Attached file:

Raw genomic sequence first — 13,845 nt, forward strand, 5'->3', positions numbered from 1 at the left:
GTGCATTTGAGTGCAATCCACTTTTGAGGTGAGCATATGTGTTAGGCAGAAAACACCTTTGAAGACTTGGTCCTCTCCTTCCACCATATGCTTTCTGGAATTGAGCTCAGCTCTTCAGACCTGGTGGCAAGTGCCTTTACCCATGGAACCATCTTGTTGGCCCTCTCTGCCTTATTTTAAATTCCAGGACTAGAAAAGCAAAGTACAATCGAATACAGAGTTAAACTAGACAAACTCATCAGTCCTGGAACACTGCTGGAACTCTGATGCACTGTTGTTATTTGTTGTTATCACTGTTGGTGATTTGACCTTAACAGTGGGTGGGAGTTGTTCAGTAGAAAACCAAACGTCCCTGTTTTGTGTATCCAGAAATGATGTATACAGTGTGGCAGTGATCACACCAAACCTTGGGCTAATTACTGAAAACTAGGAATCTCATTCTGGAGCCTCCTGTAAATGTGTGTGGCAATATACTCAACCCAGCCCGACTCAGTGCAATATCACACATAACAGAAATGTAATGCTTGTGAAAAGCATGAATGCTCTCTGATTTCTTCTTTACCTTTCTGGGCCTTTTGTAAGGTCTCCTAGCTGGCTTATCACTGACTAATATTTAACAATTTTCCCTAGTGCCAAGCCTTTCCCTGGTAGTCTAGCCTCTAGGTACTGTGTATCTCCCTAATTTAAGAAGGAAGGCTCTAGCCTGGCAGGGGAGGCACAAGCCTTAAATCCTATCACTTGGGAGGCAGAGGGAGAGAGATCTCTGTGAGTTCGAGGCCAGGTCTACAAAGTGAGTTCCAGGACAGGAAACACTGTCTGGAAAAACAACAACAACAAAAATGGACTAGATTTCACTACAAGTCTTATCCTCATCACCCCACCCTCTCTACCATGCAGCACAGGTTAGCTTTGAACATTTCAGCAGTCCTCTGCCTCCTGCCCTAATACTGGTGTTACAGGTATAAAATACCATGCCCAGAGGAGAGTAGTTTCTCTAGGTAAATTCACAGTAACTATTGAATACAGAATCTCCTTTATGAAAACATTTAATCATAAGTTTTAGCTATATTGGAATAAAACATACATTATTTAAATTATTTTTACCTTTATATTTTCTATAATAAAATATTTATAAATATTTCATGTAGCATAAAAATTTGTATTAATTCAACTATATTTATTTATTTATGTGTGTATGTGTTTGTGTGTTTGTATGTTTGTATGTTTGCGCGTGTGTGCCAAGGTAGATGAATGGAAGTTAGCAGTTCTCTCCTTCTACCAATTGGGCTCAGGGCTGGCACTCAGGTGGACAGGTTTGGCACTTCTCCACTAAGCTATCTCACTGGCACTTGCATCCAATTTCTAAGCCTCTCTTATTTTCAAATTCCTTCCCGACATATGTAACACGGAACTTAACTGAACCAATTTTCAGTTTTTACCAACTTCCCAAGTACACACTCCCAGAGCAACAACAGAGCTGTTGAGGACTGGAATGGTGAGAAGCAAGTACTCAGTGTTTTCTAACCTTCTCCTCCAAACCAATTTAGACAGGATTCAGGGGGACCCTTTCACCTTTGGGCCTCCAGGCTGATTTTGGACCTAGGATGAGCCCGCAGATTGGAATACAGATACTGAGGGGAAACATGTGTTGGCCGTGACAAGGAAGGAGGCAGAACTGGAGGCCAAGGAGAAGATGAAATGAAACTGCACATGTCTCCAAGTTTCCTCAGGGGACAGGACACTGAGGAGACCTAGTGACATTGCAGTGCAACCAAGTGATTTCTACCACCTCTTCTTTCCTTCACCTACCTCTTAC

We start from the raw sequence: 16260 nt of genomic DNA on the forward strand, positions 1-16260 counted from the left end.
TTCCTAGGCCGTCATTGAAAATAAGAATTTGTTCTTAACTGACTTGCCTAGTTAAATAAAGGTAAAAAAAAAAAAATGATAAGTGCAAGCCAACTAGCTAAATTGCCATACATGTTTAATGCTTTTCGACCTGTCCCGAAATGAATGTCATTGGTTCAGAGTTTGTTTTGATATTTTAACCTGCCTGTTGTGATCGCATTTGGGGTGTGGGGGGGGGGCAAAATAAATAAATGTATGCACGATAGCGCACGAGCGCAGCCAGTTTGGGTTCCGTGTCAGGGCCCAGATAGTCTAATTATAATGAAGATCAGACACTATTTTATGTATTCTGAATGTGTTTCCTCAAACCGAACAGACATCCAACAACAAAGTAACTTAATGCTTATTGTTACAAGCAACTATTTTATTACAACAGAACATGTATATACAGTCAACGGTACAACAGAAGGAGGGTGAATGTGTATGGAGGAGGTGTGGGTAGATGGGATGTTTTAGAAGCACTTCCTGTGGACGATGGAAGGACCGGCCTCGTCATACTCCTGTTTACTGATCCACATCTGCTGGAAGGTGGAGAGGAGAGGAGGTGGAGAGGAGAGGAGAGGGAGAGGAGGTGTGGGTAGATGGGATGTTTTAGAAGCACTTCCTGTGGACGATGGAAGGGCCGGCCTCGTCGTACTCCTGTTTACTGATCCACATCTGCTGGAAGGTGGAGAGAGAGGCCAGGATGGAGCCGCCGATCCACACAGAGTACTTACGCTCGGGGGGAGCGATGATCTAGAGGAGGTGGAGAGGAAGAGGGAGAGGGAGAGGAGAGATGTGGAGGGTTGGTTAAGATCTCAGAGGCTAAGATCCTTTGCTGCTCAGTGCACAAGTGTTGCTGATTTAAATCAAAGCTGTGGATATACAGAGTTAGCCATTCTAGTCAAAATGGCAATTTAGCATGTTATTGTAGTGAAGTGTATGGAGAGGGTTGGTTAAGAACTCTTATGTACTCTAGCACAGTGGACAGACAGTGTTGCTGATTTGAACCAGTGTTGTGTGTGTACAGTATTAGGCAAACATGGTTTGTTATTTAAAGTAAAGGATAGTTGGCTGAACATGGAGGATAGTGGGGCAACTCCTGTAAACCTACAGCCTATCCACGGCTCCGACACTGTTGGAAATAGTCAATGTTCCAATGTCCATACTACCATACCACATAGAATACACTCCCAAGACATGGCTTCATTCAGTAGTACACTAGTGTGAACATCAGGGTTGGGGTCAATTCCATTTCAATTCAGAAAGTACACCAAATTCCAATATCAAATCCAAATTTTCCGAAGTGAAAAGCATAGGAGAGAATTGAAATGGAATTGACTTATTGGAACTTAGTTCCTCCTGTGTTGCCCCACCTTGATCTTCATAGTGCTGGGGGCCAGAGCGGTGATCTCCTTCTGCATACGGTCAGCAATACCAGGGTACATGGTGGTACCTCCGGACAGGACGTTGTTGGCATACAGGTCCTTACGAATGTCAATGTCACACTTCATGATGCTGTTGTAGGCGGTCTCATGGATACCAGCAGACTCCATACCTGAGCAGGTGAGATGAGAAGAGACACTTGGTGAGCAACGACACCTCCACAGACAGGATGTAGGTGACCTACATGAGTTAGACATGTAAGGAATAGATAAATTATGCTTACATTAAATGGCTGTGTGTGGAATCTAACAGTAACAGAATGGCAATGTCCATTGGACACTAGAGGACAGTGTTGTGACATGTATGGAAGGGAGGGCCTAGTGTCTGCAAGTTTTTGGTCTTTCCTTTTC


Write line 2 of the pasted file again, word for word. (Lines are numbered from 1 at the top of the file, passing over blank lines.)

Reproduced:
GTGCATTTGAGTGCAATCCACTTTTGAGGTGAGCATATGTGTTAGGCAGAAAACACCTTTGAAGACTTGGTCCTCTCCTTCCACCATATGCTTTCTGGAATTGAGCTCAGCTCTTCAGACCTGGTGGCAAGTGCCTTTACCCATGGAACCATCTTGTTGGCCCTCTCTGCCTTATTTTAAATTCCAGGACTAGAAAAGCAAAGTACAATCGAATACAGAGTTAAACTAGACAAACTCATCAGTCCTGGAACACTGCTGGAACTCTGATGCACTGTTGTTATTTGTTGTTATCACTGTTGGTGATTTGACCTTAACAGTGGGTGGGAGTTGTTCAGTAGAAAACCAAACGTCCCTGTTTTGTGTATCCAGAAATGATGTATACAGTGTGGCAGTGATCACACCAAACCTTGGGCTAATTACTGAAAACTAGGAATCTCATTCTGGAGCCTCCTGTAAATGTGTGTGGCAATATACTCAACCCAGCCCGACTCAGTGCAATATCACACATAACAGAAATGTAATGCTTGTGAAAAGCATGAATGCTCTCTGATTTCTTCTTTACCTTTCTGGGCCTTTTGTAAGGTCTCCTAGCTGGCTTATCACTGACTAATATTTAACAATTTTCCCTAGTGCCAAGCCTTTCCCTGGTAGTCTAGCCTCTAGGTACTGTGTATCTCCCTAATTTAAGAAGGAAGGCTCTAGCCTGGCAGGGGAGGCACAAGCCTTAAATCCTATCACTTGGGAGGCAGAGGGAGAGAGATCTCTGTGAGTTCGAGGCCAGGTCTACAAAGTGAGTTCCAGGACAGGAAACACTGTCTGGAAAAACAACAACAACAAAAATGGACTAGATTTCACTACAAGTCTTATCCTCATCACCCCACCCTCTCTACCATGCAGCACAGGTTAGCTTTGAACATTTCAGCAGTCCTCTGCCTCCTGCCCTAATACTGGTGTTACAGGTATAAAATACCATGCCCAGAGGAGAGTAGTTTCTCTAGGTAAATTCACAGTAACTATTGAATACAGAATCTCCTTTATGAAAACATTTAATCATAAGTTTTAGCTATATTGGAATAAAACATACATTATTTAAATTATTTTTACCTTTATATTTTCTATAATAAAATATTTATAAATATTTCATGTAGCATAAAAATTTGTATTAATTCAACTATATTTATTTATTTATGTGTGTATGTGTTTGTGTGTTTGTATGTTTGTATGTTTGCGCGTGTGTGCCAAGGTAGATGAATGGAAGTTAGCAGTTCTCTCCTTCTACCAATTGGGCTCAGGGCTGGCACTCAGGTGGACAGGTTTGGCACTTCTCCACTAAGCTATCTCACTGGCACTTGCATCCAATTTCTAAGCCTCTCTTATTTTCAAATTCCTTCCCGACATATGTAACACGGAACTTAACTGAACCAATTTTCAGTTTTTACCAACTTCCCAAGTACACACTCCCAGAGCAACAACAGAGCTGTTGAGGACTGGAATGGTGAGAAGCAAGTACTCAGTGTTTTCTAACCTTCTCCTCCAAACCAATTTAGACAGGATTCAGGGGGACCCTTTCACCTTTGGGCCTCCAGGCTGATTTTGGACCTAGGATGAGCCCGCAGATTGGAATACAGATACTGAGGGGAAACATGTGTTGGCCGTGACAAGGAAGGAGGCAGAACTGGAGGCCAAGGAGAAGATGAAATGAAACTGCACATGTCTCCAAGTTTCCTCAGGGGACAGGACACTGAGGAGACCTAGTGACATTGCAGTGCAACCAAGTGATTTCTACCACCTCTTCTTTCCTTCACCTACCTCTTAC